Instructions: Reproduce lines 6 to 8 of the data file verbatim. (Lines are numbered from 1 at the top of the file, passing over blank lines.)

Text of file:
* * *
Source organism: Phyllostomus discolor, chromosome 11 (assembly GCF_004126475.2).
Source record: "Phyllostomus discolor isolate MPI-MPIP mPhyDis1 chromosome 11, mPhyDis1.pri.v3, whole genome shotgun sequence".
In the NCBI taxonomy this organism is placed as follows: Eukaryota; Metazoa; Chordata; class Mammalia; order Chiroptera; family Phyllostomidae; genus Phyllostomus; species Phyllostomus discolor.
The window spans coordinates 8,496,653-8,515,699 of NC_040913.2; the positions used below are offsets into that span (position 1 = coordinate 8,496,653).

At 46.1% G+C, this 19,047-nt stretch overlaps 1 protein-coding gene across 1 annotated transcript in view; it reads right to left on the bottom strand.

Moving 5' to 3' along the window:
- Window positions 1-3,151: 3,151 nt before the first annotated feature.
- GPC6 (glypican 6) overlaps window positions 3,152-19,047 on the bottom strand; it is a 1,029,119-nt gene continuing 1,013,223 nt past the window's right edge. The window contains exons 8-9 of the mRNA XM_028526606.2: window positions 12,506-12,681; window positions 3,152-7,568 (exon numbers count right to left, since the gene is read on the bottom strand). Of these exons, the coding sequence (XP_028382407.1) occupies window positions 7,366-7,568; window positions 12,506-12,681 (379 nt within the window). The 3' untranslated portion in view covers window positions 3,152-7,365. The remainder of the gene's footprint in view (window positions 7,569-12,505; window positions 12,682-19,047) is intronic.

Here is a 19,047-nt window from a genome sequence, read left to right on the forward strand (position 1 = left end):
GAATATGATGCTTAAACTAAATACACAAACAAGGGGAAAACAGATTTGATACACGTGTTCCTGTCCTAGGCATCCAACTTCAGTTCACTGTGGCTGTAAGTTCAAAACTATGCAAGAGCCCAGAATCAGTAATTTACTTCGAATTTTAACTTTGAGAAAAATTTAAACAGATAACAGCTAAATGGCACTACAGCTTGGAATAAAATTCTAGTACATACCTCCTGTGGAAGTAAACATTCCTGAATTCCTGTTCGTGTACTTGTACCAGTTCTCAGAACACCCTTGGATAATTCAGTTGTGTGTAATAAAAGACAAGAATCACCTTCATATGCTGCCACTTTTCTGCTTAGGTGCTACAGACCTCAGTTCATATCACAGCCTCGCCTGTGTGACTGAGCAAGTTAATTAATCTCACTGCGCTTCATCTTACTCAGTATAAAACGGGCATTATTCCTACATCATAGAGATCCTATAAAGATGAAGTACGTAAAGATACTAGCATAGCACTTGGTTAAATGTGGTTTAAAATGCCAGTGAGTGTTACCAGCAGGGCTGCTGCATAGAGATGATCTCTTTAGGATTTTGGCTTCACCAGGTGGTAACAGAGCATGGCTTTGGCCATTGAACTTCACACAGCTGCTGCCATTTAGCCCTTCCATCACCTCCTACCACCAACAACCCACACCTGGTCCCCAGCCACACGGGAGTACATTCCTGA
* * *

Moving 5' to 3' along the window:
- Window positions 1-3,151: 3,151 nt before the first annotated feature.
- GPC6 (glypican 6) overlaps window positions 3,152-19,047 on the bottom strand; it is a 1,029,119-nt gene continuing 1,013,223 nt past the window's right edge. The window contains exons 8-9 of the mRNA XM_028526606.2: window positions 12,506-12,681; window positions 3,152-7,568 (exon numbers count right to left, since the gene is read on the bottom strand). Of these exons, the coding sequence (XP_028382407.1) occupies window positions 7,366-7,568; window positions 12,506-12,681 (379 nt within the window). The 3' untranslated portion in view covers window positions 3,152-7,365. The remainder of the gene's footprint in view (window positions 7,569-12,505; window positions 12,682-19,047) is intronic.